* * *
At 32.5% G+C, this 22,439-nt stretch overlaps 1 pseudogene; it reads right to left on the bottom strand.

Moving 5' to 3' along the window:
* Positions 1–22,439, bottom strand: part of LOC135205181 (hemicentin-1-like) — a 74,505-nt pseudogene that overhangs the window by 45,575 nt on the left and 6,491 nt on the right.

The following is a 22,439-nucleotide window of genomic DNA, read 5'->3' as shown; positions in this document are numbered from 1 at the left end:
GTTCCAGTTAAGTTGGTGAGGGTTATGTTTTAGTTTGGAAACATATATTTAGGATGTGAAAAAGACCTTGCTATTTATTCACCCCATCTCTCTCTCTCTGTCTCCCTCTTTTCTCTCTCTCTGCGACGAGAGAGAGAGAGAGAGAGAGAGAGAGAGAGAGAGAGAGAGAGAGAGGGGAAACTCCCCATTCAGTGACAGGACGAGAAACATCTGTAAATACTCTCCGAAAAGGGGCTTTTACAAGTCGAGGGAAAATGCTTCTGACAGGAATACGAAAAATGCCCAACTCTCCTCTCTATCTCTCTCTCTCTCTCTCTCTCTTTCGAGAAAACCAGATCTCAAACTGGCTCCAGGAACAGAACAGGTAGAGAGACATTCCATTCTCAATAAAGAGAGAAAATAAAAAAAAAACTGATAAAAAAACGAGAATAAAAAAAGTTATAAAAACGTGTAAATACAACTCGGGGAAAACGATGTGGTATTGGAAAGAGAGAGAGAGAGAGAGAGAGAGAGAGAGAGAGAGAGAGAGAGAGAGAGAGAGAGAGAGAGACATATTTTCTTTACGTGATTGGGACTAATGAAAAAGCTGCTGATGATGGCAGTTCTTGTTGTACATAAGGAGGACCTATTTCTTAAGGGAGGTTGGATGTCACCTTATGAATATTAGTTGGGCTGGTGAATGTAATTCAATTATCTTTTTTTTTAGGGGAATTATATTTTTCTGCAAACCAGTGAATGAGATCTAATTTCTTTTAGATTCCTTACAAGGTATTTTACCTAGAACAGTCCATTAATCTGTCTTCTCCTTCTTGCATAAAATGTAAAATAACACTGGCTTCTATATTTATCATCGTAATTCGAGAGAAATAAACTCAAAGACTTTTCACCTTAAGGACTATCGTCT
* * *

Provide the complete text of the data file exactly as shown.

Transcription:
At 32.5% G+C, this 22,439-nt stretch overlaps 1 pseudogene; it reads right to left on the bottom strand.

Moving 5' to 3' along the window:
* Positions 1–22,439, bottom strand: part of LOC135205181 (hemicentin-1-like) — a 74,505-nt pseudogene that overhangs the window by 45,575 nt on the left and 6,491 nt on the right.

The following is a 22,439-nucleotide window of genomic DNA, read 5'->3' as shown; positions in this document are numbered from 1 at the left end:
GTTCCAGTTAAGTTGGTGAGGGTTATGTTTTAGTTTGGAAACATATATTTAGGATGTGAAAAAGACCTTGCTATTTATTCACCCCATCTCTCTCTCTCTGTCTCCCTCTTTTCTCTCTCTCTGCGACGAGAGAGAGAGAGAGAGAGAGAGAGAGAGAGAGAGAGAGAGAGAGAGGGGAAACTCCCCATTCAGTGACAGGACGAGAAACATCTGTAAATACTCTCCGAAAAGGGGCTTTTACAAGTCGAGGGAAAATGCTTCTGACAGGAATACGAAAAATGCCCAACTCTCCTCTCTATCTCTCTCTCTCTCTCTCTCTCTTTCGAGAAAACCAGATCTCAAACTGGCTCCAGGAACAGAACAGGTAGAGAGACATTCCATTCTCAATAAAGAGAGAAAATAAAAAAAAAACTGATAAAAAAACGAGAATAAAAAAAGTTATAAAAACGTGTAAATACAACTCGGGGAAAACGATGTGGTATTGGAAAGAGAGAGAGAGAGAGAGAGAGAGAGAGAGAGAGAGAGAGAGAGAGAGAGAGAGAGAGAGAGACATATTTTCTTTACGTGATTGGGACTAATGAAAAAGCTGCTGATGATGGCAGTTCTTGTTGTACATAAGGAGGACCTATTTCTTAAGGGAGGTTGGATGTCACCTTATGAATATTAGTTGGGCTGGTGAATGTAATTCAATTATCTTTTTTTTTAGGGGAATTATATTTTTCTGCAAACCAGTGAATGAGATCTAATTTCTTTTAGATTCCTTACAAGGTATTTTACCTAGAACAGTCCATTAATCTGTCTTCTCCTTCTTGCATAAAATGTAAAATAACACTGGCTTCTATATTTATCATCGTAATTCGAGAGAAATAAACTCAAAGACTTTTCACCTTAAGGACTATCGTCT